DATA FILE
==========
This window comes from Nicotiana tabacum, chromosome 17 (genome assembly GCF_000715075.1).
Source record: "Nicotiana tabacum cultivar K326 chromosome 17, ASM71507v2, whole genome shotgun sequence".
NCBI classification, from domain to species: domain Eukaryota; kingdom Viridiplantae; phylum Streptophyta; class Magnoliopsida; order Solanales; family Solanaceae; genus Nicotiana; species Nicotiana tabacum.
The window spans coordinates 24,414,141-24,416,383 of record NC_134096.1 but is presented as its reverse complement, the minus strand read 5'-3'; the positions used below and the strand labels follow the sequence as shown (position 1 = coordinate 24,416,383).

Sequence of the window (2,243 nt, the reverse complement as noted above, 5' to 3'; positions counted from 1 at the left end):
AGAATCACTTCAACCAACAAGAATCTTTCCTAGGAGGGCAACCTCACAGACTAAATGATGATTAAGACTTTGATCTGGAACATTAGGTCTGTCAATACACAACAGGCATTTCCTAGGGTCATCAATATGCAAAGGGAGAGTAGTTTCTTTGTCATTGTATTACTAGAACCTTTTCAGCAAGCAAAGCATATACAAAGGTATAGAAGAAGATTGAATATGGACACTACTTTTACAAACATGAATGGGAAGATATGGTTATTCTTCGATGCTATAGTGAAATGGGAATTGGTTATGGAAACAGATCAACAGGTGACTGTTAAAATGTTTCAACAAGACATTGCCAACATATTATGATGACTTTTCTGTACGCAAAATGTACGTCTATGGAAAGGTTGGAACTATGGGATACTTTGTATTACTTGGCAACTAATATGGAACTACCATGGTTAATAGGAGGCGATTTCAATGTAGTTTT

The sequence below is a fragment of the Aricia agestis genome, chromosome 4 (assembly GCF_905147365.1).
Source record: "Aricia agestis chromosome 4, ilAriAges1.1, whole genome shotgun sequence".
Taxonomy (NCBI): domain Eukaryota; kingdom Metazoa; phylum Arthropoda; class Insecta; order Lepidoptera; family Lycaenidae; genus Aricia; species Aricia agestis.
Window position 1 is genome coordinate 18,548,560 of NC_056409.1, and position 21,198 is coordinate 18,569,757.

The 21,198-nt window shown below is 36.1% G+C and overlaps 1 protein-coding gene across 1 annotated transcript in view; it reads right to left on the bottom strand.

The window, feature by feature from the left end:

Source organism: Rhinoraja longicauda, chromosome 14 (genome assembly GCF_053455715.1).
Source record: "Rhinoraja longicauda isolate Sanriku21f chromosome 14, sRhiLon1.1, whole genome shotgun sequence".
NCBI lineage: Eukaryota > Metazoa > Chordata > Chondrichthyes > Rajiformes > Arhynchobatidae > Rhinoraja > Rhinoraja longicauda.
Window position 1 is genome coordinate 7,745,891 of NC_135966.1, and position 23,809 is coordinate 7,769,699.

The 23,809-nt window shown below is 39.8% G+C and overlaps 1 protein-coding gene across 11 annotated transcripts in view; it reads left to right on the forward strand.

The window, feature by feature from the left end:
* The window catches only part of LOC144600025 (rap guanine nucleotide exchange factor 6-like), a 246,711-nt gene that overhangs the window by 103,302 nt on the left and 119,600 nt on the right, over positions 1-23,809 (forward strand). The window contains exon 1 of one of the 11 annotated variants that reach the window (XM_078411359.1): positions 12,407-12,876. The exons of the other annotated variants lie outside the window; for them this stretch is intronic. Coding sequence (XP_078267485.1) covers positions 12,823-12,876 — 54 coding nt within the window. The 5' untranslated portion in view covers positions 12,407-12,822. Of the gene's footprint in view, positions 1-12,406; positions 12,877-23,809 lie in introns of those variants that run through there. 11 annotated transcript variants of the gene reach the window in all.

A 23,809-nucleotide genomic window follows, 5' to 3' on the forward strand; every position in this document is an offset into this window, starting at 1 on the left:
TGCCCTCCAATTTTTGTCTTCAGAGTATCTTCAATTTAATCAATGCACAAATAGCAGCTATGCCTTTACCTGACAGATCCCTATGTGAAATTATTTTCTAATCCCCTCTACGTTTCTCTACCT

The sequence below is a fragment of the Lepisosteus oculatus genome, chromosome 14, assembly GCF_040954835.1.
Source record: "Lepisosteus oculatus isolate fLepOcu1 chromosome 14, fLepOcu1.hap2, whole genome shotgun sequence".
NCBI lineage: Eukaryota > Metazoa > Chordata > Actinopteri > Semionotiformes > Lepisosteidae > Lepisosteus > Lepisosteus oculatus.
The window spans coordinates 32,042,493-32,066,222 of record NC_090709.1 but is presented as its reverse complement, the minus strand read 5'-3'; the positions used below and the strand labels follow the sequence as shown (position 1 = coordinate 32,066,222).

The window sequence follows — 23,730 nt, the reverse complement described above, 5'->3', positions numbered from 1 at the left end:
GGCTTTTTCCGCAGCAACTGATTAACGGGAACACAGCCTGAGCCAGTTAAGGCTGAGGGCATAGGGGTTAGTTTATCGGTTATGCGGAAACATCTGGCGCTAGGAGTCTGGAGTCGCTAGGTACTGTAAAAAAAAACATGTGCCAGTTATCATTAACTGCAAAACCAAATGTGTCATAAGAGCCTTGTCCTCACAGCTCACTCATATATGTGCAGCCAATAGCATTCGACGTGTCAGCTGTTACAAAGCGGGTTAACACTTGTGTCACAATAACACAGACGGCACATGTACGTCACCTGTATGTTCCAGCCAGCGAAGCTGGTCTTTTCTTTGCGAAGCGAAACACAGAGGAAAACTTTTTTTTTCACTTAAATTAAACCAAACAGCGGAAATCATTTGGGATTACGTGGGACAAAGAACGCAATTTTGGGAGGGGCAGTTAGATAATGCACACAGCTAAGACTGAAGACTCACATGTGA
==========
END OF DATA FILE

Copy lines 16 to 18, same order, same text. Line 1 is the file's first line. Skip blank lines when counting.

Window position 1 is genome coordinate 7,745,891 of NC_135966.1, and position 23,809 is coordinate 7,769,699.

The 23,809-nt window shown below is 39.8% G+C and overlaps 1 protein-coding gene across 11 annotated transcripts in view; it reads left to right on the forward strand.

The window, feature by feature from the left end: